Israel country in the Middle East

Israel, officially the State of Israel, is a country in Western Asia, located on the southeastern shore of the Mediterranean Sea and the northern shore of the Red Sea. It has land borders with Lebanon to the north, Syria to the northeast, Jordan on the east, the Palestinian territories of the West Bank and Gaza Strip to the east and west, respectively, and Egypt to the southwest. The country contains geographically diverse features within its relatively small area. Israel's economic and technological center is Tel Aviv, while its seat of government and proclaimed capital is Jerusalem, although the state's sovereignty over Jerusalem has only partial recognition.

Sociological research of Soviet Jewry

In 1976 Fain initiated a sociological research on Soviet Jewry. An attempt to organize an international symposium on the subject was foiled by the KGB, [6] which closely watched all his steps from then on. At the same period Fain gradually started practicing Judaism. After several arrests, searches, interrogations and a hunger strike Fain finally arrived in Israel in 1977.

The history of the Jews in the Soviet Union is inextricably linked to much earlier expansionist policies of the Russian Empire conquering and ruling the eastern half of the European continent already before the Bolshevik Revolution of 1917. "For two centuries – wrote Zvi Gitelman – millions of Jews had lived under one entity, the Russian Empire and [its successor state] the USSR. They had now come under the jurisdiction of fifteen states, some of which had never existed and others that had passed out of existence in 1939." Before the revolutions of 1989 which resulted in the end of communist rule in Central and Eastern Europe, a number of these now sovereign countries constituted the component republics of the Soviet Union.

KGB main security agency for the Soviet Union

The KGB, translated in English as Committee for State Security, was the main security agency for the Soviet Union from 1954 until its break-up in 1991. As a direct successor of preceding agencies such as Cheka, NKGB, NKVD and MGB, the committee was attached to the Council of Ministers. It was the chief government agency of "union-republican jurisdiction", acting as internal security, intelligence and secret police. Similar agencies were constituted in each of the republics of the Soviet Union aside from Russia, and consisted of many ministries, state committees and state commissions.

Judaism ancient, monotheistic, Abrahamic religion with the Torah as its foundational text

Judaism is the religion of the Jewish people. It is an ancient, monotheistic, Abrahamic religion with the Torah as its foundational text. It encompasses the religion, philosophy, and culture of the Jewish people. Judaism is considered by religious Jews to be the expression of the covenant that God established with the Children of Israel. Judaism encompasses a wide body of texts, practices, theological positions, and forms of organization. The Torah is part of the larger text known as the Tanakh or the Hebrew Bible, and supplemental oral tradition represented by later texts such as the Midrash and the Talmud. With between 14.5 and 17.4 million adherents worldwide, Judaism is the tenth largest religion in the world.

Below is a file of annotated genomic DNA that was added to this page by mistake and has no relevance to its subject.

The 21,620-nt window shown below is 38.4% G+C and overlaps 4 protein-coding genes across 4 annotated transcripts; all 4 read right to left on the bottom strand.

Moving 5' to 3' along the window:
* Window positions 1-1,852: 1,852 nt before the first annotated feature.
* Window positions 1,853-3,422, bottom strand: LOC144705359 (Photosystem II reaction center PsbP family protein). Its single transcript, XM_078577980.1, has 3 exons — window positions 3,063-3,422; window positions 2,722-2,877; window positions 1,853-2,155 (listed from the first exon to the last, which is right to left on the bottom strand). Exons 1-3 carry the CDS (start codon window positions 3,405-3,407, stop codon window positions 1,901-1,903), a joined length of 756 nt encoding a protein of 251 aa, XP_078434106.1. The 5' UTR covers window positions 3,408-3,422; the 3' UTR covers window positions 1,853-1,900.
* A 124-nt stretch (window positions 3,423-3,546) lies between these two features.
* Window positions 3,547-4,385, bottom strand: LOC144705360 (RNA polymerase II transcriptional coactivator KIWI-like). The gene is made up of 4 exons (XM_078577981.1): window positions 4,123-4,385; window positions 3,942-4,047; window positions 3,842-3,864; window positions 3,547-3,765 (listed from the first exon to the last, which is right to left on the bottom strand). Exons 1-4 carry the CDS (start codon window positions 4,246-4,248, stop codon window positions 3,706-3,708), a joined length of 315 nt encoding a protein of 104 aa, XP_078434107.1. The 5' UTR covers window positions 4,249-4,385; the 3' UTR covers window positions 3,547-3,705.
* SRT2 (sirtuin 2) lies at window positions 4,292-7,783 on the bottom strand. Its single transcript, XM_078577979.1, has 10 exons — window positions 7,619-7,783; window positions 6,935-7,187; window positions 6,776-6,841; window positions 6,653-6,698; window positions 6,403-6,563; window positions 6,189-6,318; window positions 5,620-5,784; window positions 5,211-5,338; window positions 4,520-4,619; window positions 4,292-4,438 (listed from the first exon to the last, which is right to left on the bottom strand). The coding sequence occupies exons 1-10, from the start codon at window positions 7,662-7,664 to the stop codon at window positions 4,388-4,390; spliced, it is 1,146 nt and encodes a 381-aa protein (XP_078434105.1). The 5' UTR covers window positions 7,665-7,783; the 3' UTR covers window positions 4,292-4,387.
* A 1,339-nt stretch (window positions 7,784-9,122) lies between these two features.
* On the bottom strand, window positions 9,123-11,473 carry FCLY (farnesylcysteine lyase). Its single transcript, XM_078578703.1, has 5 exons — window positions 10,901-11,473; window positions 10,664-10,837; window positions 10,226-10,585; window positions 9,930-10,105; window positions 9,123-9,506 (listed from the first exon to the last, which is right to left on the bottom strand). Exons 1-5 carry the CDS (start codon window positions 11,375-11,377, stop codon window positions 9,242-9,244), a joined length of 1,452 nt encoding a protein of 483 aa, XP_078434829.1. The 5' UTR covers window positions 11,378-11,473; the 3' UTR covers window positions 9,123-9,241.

Fain published his study on Jewish identity of Soviet Jews with the American sociologist Mervin Verbit. Fain and Verbit published their findings in 1984 through the Jerusalem Center for Public Affairs. [7]

In Israel

He continued to struggle to improve the life of Soviet Jews and also continued his scientific work in Tel Aviv University in the fields of quantum electronics, lasers and condensed matter. [8]

Starting from 1998 his field of interest moved to the philosophy of science and Judaism and the interrelation between them. After retirement Fain wrote his first philosophic book in Hebrew: "Creation Ex Nihilo", where he analyzes the relationship between religion and science. [9] It was published in Hebrew as well as in English and Russian translations. The Russian version of the book also has an autobiographic part to it.

In 2008 Fain completed another book in Hebrew: "Law and Providence". [10] It was published in 2011 in English by Urim Publications. In January 2011 Fain's third book Hebrew : «דלות הכפירה» («Dalut Ha'kfira» («The Poverty of Secularism») was published by Hebrew : Mosad Ha'rav Kook .

Children

Fain is the father of two sons and one daughter.

Footnotes

  1. "Creation Ex Nihilo", part 2 of Russian version
  2. "Fain: Quantum Electronics".
  3. "Quantenelektronik: Physik der Maser und Laser".
  4. Books by Benjamin Fain, Books by B. Fain
  5. Матвей Членов. "ЕВРЕЙСКИЙ САМИЗДАТ В СОВЕТСКОМ СОЮЗЕ", 1970-Е — 1980-Е ГОДЫ Archived December 5, 2008, at the Wayback Machine .: В 1975 году, за год до симпозиума, по инициативе В.Файна и Престина начинает издаваться журнал "Тарбут"
  6. "Сегодня рождается из вчера." Иосиф Бегун. К истории еврейской общины в Москве
  7. Fain, B., & Verbit, M. F. (1984). Jewishness in the Soviet Union: Report of an Empirical Survey. Jerusalem Center for Public Affairs.
  8. Benjamin Fain, Professor Emeritus
  9. "Creation Ex Nihilo : Thoughts on Science, Divine Providence, Free Will, and Faith in the Perspective of My Own Experiences". 20 July 2007.
  10. Hebrew : חוק והשגחה. הוצאת מכון הספרים הר ברכה תשס"ט

Bibliography